Marijuana Moment is tracking more than 1,000 cannabis, psychedelics and drug policy bills in state legislatures and Congress this year. Patreon supporters pledging at least $25/month get access to our interactive maps, charts and hearing calendar so they don’t miss any developments.

Learn more about our marijuana bill tracker and become a supporter on Patreon to get access.

Existing medical operators would have the option of opening for recreational sales on January 1 only if they paid $400,000 apiece to each of six microbusinesses. The amount was initially $200,000, but the House subcommittee doubled it at Wise’s urging last week.

Wise told Marijuana Moment after Tuesday’s committee vote that she still wants to see the new provisions in writing but nevertheless applauded its advancement to the House floor.

The Senate measure, for its part, took its current form after lawmakers rolled a bill from Sen. Adam Ebbin (D) into Rouse’s SB 448. The latest version would license some businesses later this year, but retail licenses wouldn’t be available sometime in 2025, meaning a later launch than under the current House proposal.

One issue some critics have with the latest version of the Senate bill is its imposition of a number of new criminal charges around marijuana, including at least one that would create a mandatory minimum sentence. Wise and some other advocates said the change was a dealbreaker for them.

The Virginia chapter of the advocacy group NORML has generally supported both bills, though Executive Director JM Pedini has suggested friendly amendments along the way.

Pedini, who is also the development director for the the national NORML organization, has been consistent in advocating for what they describe as a clean, palatable bill that most quickly opens legal stores and that is most likely to make it past the governor.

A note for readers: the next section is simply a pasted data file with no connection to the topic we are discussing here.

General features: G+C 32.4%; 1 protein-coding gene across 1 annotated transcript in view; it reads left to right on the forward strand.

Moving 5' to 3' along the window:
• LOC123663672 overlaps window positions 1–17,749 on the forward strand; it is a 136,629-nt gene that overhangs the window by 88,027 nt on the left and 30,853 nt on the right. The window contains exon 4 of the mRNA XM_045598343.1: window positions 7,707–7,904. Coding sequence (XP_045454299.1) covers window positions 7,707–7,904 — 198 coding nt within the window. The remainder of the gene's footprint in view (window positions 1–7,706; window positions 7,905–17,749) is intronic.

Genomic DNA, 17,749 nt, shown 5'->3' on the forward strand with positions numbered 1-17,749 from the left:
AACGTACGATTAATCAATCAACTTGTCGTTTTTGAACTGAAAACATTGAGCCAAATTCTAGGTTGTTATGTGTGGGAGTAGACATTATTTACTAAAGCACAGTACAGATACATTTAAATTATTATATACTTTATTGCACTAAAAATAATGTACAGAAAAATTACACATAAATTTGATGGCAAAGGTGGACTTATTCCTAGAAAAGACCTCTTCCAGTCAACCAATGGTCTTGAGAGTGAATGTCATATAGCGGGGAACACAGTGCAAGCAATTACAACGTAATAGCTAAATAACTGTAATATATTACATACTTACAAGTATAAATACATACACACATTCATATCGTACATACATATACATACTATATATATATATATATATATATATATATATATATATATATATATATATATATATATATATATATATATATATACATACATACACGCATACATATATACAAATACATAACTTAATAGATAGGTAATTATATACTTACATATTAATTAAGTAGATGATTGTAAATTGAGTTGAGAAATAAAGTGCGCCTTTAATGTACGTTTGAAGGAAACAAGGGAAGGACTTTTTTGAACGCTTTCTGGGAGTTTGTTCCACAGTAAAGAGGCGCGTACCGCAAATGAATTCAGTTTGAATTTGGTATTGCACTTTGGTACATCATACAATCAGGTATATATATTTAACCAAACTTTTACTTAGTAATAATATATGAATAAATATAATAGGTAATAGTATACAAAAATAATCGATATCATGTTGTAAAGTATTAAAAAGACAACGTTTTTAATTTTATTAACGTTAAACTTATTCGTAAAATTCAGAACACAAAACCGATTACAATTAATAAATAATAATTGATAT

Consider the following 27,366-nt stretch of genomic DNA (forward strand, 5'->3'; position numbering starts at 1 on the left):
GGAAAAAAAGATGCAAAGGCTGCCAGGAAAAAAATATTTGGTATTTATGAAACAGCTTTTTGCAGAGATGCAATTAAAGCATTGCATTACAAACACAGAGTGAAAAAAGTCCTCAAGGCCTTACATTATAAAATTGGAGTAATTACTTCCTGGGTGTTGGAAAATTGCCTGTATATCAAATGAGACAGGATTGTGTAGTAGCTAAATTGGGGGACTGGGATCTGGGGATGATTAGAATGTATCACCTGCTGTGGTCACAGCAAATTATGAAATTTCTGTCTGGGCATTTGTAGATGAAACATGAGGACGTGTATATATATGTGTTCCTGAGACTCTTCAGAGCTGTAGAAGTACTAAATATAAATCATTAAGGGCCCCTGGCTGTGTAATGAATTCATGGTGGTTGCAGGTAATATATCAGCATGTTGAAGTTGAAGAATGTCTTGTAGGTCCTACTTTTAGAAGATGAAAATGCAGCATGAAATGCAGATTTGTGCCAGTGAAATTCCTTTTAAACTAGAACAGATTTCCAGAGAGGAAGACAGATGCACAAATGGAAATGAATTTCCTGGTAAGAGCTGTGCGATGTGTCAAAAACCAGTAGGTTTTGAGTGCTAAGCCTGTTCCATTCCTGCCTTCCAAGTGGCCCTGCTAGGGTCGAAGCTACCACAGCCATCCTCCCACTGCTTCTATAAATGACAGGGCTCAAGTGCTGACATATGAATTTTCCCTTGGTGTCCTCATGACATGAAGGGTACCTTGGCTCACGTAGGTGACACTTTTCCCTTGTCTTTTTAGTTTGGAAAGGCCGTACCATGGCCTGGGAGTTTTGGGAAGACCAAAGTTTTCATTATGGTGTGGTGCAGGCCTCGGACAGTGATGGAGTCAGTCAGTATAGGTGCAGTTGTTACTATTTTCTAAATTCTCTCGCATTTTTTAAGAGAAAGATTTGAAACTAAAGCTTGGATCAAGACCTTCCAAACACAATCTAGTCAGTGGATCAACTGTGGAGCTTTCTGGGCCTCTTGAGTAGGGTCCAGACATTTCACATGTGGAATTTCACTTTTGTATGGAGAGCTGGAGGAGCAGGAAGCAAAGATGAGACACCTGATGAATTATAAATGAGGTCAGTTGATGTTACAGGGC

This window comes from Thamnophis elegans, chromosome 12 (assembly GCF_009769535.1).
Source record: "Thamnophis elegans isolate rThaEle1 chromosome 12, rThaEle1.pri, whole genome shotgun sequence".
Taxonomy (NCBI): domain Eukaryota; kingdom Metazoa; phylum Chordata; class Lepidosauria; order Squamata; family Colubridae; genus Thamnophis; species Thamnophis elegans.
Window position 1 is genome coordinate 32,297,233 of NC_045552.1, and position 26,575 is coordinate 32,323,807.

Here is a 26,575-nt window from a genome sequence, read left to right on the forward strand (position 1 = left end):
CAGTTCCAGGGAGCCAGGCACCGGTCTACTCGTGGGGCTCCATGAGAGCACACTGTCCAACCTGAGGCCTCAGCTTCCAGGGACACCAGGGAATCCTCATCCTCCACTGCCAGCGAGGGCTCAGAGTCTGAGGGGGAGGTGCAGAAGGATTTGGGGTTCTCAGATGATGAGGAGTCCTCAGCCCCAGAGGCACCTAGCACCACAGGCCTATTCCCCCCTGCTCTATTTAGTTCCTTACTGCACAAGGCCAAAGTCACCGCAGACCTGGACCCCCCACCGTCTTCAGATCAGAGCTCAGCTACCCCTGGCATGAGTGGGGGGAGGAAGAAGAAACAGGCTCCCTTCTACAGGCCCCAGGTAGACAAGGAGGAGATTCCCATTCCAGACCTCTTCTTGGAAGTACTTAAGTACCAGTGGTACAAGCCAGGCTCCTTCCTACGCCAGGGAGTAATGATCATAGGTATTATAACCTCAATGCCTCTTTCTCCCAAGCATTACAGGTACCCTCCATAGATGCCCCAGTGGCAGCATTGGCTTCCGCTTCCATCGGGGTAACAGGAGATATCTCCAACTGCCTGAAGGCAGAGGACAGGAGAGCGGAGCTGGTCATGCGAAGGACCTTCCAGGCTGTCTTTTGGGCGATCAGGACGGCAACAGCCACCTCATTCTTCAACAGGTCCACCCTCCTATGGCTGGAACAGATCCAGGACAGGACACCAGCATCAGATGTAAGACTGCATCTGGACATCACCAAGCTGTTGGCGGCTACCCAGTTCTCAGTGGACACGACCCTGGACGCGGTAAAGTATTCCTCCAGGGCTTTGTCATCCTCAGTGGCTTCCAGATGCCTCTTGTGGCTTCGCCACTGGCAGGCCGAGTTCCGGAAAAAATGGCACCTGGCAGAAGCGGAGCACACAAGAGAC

Use, possession and limited cultivation of cannabis by adults is already legal in Virginia, the result of a Democrat-led proposal approved by lawmakers in 2021. But Republicans, after winning control of the House and governor’s office later that year, subsequently blocked the required reenactment of a regulatory framework for retail sales. In the interim, illicit stores have sprung up to meet consumer demand.

Democrats’ victories last November to clinch control of both legislative chambers have some hopeful the state could enact cannabis sales provisions this year. But that requires building consensus among Democrats in the legislature while also avoiding a possible veto from the governor—or galvanizing enough lawmakers in the polarized state to overcome a veto.

When he was first elected, Youngkin said he was “not against” allowing commercial sales categorically. He expressed that there were certain Democratic “non-starters,” such as provisions setting labor union requirements for marijuana businesses—and he wanted to address concerns from law enforcement—but he generally indicated that there was a bill he could support.

That expectation has been tempered during the beginning of the new year, however, with some—including Wise at Marijuana Justice—predicting the governor will veto any legal sales bill that lawmakers send him.

A sales bill did advance through the Democratic-controlled Senate last session, but it stalled in committee in the House, which at the time had a GOP majority.

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Source: Marijuana Moment